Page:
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Ramah Bay
Ramah Bay
After some onboard shenanigans, including a goofy celebration of the 150th year of the Canadian Confederation and a polar plunge in Ramah Bay, we left Torngat National Park and steamed toward our next landing. I was looking forward to visiting the mission site we had learned so much about in the days prior; shut down by the government in 1959, the remote Hebron Mission Station forced a massive relocation of its residents to more southerly Nunatsiavut communities. Films we had viewed onboard represented the trauma this caused, as Hebron was an important trading center for Inuit in the area, and these communities depended on its educational and medical services. It was also an important site for celebration during Christian holidays; the Moravian church had been established there in the early 19th century and the residents often gathered there for community dances and musical services.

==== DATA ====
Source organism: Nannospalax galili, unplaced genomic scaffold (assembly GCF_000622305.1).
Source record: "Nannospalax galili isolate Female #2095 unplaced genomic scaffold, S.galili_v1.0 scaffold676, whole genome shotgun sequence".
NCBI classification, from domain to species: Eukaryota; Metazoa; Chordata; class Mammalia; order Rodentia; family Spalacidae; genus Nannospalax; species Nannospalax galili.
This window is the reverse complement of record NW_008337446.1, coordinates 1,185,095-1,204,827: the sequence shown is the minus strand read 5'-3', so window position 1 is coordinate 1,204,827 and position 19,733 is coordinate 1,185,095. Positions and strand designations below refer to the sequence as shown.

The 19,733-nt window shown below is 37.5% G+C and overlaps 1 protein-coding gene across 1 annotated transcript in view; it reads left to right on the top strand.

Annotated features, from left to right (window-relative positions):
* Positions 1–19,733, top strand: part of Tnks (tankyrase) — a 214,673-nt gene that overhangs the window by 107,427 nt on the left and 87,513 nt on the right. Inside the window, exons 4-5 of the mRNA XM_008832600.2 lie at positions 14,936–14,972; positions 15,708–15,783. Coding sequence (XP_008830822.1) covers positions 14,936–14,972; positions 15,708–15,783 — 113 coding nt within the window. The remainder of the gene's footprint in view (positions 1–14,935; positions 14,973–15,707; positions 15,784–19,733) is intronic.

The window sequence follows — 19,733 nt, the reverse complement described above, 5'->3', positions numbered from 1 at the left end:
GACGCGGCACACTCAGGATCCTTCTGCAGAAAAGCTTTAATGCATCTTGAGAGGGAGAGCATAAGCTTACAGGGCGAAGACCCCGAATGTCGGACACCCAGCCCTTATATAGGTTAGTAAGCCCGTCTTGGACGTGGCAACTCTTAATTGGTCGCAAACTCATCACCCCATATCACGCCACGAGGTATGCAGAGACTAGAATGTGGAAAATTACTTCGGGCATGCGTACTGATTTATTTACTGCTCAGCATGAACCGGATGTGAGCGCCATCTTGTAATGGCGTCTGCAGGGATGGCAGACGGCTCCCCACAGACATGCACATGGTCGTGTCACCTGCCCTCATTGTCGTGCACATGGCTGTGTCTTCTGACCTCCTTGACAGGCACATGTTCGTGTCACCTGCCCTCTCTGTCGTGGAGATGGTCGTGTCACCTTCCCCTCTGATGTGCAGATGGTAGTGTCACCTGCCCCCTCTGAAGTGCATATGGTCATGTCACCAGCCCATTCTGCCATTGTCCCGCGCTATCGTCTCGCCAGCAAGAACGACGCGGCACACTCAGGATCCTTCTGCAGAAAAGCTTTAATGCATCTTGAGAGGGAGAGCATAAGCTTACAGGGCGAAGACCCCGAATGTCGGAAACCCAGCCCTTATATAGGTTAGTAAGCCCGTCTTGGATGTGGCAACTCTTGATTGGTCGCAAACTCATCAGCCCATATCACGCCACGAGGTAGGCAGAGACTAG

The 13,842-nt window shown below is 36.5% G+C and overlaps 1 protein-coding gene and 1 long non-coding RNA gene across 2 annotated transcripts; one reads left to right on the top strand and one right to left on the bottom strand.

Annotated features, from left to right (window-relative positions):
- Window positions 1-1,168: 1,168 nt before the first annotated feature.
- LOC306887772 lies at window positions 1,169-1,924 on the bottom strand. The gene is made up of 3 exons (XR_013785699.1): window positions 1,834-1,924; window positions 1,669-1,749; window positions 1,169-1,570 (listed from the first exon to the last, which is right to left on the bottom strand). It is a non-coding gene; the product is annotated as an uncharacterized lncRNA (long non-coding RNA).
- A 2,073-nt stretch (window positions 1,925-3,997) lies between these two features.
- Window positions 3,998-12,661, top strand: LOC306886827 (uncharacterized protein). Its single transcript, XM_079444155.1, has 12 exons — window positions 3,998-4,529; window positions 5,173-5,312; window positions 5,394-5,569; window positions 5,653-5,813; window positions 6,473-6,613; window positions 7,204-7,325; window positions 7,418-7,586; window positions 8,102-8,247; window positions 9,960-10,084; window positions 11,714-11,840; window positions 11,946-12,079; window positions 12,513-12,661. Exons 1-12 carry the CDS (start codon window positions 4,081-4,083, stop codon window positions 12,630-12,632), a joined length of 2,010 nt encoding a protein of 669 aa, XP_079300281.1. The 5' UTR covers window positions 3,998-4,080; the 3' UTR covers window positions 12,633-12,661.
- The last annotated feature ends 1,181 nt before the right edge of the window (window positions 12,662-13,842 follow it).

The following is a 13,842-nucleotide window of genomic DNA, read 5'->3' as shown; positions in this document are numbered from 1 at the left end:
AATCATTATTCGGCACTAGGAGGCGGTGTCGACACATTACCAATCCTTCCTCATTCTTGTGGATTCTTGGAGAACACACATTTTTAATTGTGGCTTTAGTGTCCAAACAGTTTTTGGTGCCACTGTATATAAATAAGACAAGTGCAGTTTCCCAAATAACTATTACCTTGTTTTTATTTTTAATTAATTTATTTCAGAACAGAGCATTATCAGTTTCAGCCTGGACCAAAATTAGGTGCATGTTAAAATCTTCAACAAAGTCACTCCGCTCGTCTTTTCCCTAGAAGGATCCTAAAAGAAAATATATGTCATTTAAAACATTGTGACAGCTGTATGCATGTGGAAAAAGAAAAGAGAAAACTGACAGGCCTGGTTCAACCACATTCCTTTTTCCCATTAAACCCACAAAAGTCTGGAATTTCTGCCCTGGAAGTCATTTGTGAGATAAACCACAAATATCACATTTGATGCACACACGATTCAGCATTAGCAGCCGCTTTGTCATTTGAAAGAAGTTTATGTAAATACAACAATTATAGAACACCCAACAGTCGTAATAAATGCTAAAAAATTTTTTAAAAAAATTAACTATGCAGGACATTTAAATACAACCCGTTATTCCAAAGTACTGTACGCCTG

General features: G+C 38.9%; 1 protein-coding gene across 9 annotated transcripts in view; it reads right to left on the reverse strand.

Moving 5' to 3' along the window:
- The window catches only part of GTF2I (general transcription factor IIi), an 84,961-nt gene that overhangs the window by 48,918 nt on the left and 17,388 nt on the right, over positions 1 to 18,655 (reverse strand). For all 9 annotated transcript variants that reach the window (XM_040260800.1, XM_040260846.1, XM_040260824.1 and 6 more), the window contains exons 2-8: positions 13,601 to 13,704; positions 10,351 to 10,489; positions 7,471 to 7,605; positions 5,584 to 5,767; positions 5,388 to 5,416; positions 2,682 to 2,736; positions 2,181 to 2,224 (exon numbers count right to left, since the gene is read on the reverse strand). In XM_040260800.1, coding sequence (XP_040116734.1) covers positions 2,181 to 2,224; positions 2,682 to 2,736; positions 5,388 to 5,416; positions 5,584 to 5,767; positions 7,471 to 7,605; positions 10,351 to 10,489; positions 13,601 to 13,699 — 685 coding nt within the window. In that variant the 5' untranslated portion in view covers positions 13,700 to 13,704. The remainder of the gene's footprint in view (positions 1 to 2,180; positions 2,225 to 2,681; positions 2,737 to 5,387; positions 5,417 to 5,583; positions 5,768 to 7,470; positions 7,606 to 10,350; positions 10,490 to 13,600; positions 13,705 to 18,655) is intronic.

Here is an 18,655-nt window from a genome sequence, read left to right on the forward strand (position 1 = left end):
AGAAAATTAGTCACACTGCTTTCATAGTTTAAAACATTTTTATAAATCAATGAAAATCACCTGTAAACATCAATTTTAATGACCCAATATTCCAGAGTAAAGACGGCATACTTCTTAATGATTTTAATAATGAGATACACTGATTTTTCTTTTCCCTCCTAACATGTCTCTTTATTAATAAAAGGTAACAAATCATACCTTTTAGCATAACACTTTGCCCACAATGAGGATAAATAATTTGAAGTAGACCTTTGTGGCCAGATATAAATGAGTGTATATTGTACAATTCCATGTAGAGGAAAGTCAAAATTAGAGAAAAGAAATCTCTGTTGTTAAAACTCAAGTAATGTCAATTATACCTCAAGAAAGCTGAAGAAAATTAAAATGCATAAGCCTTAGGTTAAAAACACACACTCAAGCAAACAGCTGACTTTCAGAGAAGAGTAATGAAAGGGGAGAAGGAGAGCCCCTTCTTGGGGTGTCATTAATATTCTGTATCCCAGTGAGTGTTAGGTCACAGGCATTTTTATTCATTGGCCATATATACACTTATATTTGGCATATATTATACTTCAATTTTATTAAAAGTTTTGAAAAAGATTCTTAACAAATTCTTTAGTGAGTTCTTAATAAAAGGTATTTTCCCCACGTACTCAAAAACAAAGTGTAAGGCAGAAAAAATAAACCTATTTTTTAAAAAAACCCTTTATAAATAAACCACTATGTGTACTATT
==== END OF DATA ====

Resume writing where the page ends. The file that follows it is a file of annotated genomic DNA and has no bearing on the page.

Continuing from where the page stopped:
We unfortunately had to miss the visit to Hebron due to weather; fifty-knot winds made for choppy waves and unsafe conditions for the zodiacs, and we were left with only the haunting images of Hebron’s abandoned structures and homes we had only seen in photographs. The storm chased us down the coast, and we were forced to ride it out until we made it to our next stop at Nain.

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